In the seventies, Holland was the very breeding ground of footballing revolution. Born at Ajax was the concept of Total Football; a style and phenomenon espousing the fantastic and fluid idealism of Rinus Michels, perhaps the games greatest technician. It was under the all-conquering thumb of Total Football, with its interactivity and panache, its fluidity and excitement, that Holland won a seemingly-eternal place in the hearts and tactical forethought of a continent. Holland are Total Football. Total Football is Holland. What transpired in Kharkiv this evening challenged this most sacred of ideals.
Furthermore, the very concept of Total Football, and its extreme affinity only with the Dutch, was the very defining foundation of a famous hatred. The rivalry felt between the Dutch and the Germans is as intense as any on the planet, and such animosity can be traced back to intrinsic character and style differences. It is the quintessential clash of methodologies, the classic incompatibility of polarising identities. Forever, it has been believed that Holland are fresh, clean, artistic, ethical. Forever, too, it has been believed that Germany are methodical, efficient, clinical, stubborn. Such contrasting cultures and perceptions formed the very base of the scintillating animosity between the nations. Added, of course, are the classic hallmarks of any mutual dislike between neighbours, giving off a miasma of deep and lasting enmity.
This is why defeat in Ukraine will be more galling than most. Not only did the Dutch lose to their greatest foe, but they were defeated by a successful and seamless implementation of the style which once so defined them. Questions will be asked, and answers searched for. However, one resounding fact remains, that Germany defeated Holland at their own game.
Such a dramatic and evident role reversal is shocking and, naturally, evokes great frustration and anger in Holland. Where once they were a team awash with the unearthly talents of Johan Cruyff and Johan Neeskens, deeming necessary a system of freedom-consent and expression, Holland have, at a consistent-yet-slow pace, morphed into what they so hated in the German style. Whereas once Holland were a team of flair and verve, of breath-taking spontaneity and energy, they are now a team which attempts, often poorly, to imitate German pragmatism. Dislike of quintessential German characteristics has, over time, devolved into mirroring of quintessential German characteristics.
On the other-hand, the ascension to supremacy of Coach Joachim Loew has, in Germany, ignited a diversely well-rounded approach to football. He has instilled a remit to not only pertain, when so required, that ruthless efficiency, but also to endorse an expansive, fluid, beautiful brand of attack. Germany, arguably, have, in this era, drawn up their own concept of Total Football, with certain sprinklings of success-inducing custom and tradition. The national side of Germany has, too, instilled the ideals which, once, formed the very basis of their Dutch hatred. In this oxymoronic world, the ascendancy is now undoubtedly with the Germans.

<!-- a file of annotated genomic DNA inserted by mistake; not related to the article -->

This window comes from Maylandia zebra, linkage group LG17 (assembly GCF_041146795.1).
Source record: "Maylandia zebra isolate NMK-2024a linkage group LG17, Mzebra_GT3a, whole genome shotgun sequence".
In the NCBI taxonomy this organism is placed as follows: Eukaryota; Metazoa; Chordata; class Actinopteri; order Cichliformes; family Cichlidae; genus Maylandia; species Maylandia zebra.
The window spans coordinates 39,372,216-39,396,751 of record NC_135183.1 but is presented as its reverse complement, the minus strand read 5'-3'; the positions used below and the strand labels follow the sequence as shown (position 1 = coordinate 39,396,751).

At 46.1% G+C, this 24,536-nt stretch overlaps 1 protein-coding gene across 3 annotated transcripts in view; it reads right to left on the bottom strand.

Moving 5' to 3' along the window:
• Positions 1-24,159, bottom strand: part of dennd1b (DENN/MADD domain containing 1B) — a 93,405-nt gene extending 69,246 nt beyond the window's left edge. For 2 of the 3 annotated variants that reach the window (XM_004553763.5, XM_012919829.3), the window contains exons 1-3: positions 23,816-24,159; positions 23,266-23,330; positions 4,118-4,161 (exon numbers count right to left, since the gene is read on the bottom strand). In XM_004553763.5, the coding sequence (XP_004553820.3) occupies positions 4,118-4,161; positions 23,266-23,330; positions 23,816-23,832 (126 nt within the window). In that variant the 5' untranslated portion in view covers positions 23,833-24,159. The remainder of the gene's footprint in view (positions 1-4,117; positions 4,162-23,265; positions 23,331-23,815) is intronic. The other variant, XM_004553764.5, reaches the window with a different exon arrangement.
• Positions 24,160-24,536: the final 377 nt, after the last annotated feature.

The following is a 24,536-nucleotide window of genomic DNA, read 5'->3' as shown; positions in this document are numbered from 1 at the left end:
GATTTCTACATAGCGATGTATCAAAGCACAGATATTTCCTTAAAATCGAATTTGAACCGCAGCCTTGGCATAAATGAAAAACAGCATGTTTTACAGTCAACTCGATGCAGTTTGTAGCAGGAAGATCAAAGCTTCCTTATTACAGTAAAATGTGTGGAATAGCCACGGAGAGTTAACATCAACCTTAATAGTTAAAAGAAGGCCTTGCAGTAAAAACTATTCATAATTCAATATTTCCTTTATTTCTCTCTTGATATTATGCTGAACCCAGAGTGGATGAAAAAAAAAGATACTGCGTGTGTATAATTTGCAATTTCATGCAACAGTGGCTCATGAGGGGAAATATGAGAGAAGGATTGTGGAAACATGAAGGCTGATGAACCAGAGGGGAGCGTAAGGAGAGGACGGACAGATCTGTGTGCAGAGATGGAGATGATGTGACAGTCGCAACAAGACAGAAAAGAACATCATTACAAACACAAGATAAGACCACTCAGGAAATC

That much was evident in Kharkiv. The midfield entrusted by Loew to implement this evolving blueprint was breath-taking. In Bastian Schweinsteiger, Germany have one of the most intelligent footballing strategists of the modern era. His is a relentless and resoundingly-effective role. With an innate and natural ease, The Brain floats around the field, linking play, moving the ball, inspiring new ideas and creating new, colourful dreams of midfield spirituality. In tandem with, Sami Khedira, a trojan with all manner of midfield tools, and, Thomas Muller, Lukas Podolski and Mario Gomez, interchangeable parts of flare and virtue, Schweinsteiger patrols and dictates Germany's modern take on Total Football.
With Schweinsteiger roaming and ticking, Khedira running and probing, Gomez ready and lurking, the Germans were like a wasp in a small room, buzzing and buzzing the occupant into a state of dejection. Whilst Holland relied on a thoroughly-German-looking pragmatic defensive axis of Nigel De Jong and Mark Van Bommel, so restricting their own attacking capability, Germany were under no such draconian responsibility. They were spontaneous and alert. They were mobile and quick. Though it pains me, as an Englishman, to admit it, they were brilliant.
The goals which, ultimately, converted performance into win, were suitably fantastic. Firstly Mario Gomez swiveling, as first touch, upon a squirted and measured pass of magnificence from the boot of Schweinsteiger, before finishing with a ease and conviction. There was, even in this, echoes of a prior Dutch era. Gomez' first goal was Bergkamp-esque.
A similar pattern of play led, again, to the German second. Schweinsteiger, with utter proficiency and artistry, sliding in a slicing and monumental pass, onto which Gomez ran with a relaxation and swagger to drive home a wonderful shot. Did not the concept of Total Football similarly dissect and carve International defenses with such poignant ease?
Yet, for us English, there remains a glimmer of hope. In the second half, Van Marwijck, aware of his identity betrayal, sacrificed a holding midfielder for Rafael Van Der Vaart, a move which instantly changed the momentum of the game. Holland, through the individual magnificence of Robin Van Persie, even scored. It is this modicum of comfort which we, as devout England fans, must salvage from this eye-opening realisation. Of course, we can still beat them, or so we like to think. However, in the modern era of Joachim Loew's Total Football II, it would be one hell of a game.